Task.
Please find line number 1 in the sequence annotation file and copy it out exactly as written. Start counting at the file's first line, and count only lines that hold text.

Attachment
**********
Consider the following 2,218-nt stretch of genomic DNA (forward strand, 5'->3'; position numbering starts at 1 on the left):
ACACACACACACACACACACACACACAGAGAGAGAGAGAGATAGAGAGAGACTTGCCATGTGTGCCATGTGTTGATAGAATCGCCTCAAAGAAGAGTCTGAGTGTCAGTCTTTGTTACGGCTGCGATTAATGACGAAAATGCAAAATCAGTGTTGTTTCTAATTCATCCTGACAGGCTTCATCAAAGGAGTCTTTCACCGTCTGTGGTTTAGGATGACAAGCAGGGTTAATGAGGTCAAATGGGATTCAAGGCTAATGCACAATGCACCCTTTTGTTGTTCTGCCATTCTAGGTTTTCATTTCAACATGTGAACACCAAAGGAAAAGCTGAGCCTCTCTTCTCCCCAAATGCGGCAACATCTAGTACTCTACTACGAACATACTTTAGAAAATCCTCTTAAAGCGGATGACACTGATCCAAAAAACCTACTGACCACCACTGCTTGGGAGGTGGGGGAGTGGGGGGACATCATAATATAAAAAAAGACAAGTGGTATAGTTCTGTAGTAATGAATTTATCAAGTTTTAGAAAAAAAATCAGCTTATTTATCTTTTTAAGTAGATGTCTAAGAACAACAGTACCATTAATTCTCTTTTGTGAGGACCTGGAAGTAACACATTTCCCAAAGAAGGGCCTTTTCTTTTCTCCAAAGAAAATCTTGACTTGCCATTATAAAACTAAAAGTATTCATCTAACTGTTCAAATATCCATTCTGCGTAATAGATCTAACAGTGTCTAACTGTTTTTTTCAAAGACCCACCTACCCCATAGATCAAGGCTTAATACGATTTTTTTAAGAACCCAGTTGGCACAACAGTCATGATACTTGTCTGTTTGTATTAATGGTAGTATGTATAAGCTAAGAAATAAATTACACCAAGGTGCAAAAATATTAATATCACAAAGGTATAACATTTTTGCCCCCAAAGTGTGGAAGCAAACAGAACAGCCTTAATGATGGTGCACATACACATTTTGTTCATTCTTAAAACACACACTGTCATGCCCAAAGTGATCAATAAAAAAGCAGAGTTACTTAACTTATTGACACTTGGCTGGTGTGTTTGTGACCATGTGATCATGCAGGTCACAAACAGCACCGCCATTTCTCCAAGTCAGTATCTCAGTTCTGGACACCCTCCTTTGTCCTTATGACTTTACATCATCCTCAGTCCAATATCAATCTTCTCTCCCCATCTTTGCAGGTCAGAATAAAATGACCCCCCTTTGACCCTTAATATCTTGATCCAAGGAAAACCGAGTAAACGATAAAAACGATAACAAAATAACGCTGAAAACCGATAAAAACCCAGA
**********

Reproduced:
Consider the following 2,218-nt stretch of genomic DNA (forward strand, 5'->3'; position numbering starts at 1 on the left):